David Hamlin, producer
Nickname on location: Hambone

David landed in Iceland fresh from a shoot on K2, the world’s second tallest mountain. His work for National Geographic EXPLORER has taken him from the Everglades to the Arctic, from Dubai to Mexico. In addition to producing, David   71>> writes and directs many of his films and whitewater kayaks in his rare spare hours. He is currently concerned about the surgery he’ll need on his right knee, which was bashed by an ice avalanche during his last assignment. After a military helicopter rescue and just one day at National Geographic headquarters in Washington, D.C., David was back in the field. Neither the pain nor the temporary brace he wears appears to slow him down.

Haraldur Sigurdsson, volcanologist
Nickname on location: Dirty Harry

If a mountain smokes, shakes, or spews, Haraldur   143>> knows about it. He travels the world on the trail of magmatic mayhem. One month he might be in Antarctica, the next on the island of Montserrat. But as an Iceland native, he gives extra attention to Vatnajökull’s volcanic activity. When not unraveling Earth’s mysteries or writing books about them, Haraldur teaches at the University of Rhode Island.

John Catto, videographer
Nickname on location: Catto

John is known for his steady hand and good eye in extreme locations—dangling off a rope midway up a sheer rock face, say, or in a tight ice tunnel far from daylight. John   33>> has to carry a complete set of filming gear, plus everything he needs to climb—and still keep a hand free to aim the camera. When decked out for a shoot with 50 or so pounds (20 or so kilograms) of equipment, John has something clipped or tied to just about every part of his body.

Mark Synnott, rigger
Nickname on location: Scrappy

Mark scouts climbing routes, sets anchors, and belays Haraldur, John, and David when they need to go vertical to get the shot. He’s a world-class technical climber, one of the few who can make a paying career of it. Mark   122>> lived in his car for two years once, driving from one rock-and-ice challenge to the next. He even set up house in a Yosemite cave. Why? Because “it’s Disney World for climbers.”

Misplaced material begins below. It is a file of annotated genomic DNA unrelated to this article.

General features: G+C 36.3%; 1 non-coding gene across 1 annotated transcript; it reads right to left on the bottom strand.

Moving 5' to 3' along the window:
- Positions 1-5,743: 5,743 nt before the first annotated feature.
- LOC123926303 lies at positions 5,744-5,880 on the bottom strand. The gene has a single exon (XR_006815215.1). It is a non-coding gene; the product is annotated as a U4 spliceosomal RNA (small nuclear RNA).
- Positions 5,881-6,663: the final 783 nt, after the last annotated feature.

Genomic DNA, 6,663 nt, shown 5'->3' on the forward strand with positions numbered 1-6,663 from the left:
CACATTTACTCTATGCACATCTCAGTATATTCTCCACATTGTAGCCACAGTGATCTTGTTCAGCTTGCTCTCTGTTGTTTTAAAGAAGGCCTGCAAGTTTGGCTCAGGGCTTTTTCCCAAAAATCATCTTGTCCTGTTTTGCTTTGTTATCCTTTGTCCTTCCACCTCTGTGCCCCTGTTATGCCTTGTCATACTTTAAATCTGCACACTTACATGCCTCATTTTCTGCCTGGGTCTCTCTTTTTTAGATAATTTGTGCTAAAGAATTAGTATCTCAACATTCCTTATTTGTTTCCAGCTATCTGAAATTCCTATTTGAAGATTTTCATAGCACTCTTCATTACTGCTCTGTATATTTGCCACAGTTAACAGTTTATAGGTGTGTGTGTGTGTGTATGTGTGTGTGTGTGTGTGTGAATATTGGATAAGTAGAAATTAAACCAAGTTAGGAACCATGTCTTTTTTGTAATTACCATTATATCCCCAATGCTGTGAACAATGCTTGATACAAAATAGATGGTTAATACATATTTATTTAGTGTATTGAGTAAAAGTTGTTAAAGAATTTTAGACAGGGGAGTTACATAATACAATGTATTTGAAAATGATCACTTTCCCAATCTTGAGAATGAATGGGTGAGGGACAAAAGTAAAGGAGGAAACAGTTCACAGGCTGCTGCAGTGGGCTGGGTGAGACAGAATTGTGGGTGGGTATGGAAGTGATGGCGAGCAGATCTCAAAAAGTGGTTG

Carsten Peter, photographer
Nickname on location: Shark

Carsten is hoping to get images for a NATIONAL GEOGRAPHIC magazine story on volcanoes. The challenge for Carsten   65>> is to capture the scene as we barrel through it. As a rule, landscape photography requires waiting for hours or days for the perfect light and weather. But the EXPLORER crew is always on the go, so Carsten has to work fast.

Addi Hermannsson and Freyr Johnson, drivers
Nickname on location: The Vikings

Addi and Freyr   132>> ferry the crew across the glacier. Our lives are literally in their hands as we go bouncing and skidding across ice covering crevasses that might be a hundred or more feet (30 or more meters) deep. Fortunately, they’re insured.

Ford Cochran, online correspondent
Nickname on location: Fjord

That’s me. I’m along for the ride, scoping the scene for nationalgeographic.com. I learned I was going to the middle of one of the world’s largest glaciers just four days before I   74>>hopped the plane. But armed with my new ice climbing books and enough freeze-dried food to feed three scout troops for a month, I hit the ice running.


© 1998 National Geographic Society. All rights reserved.

Glacier’s Edge

Hot Coffee
Addi's First Peanut Butter

Photographs by
M. Ford Cochran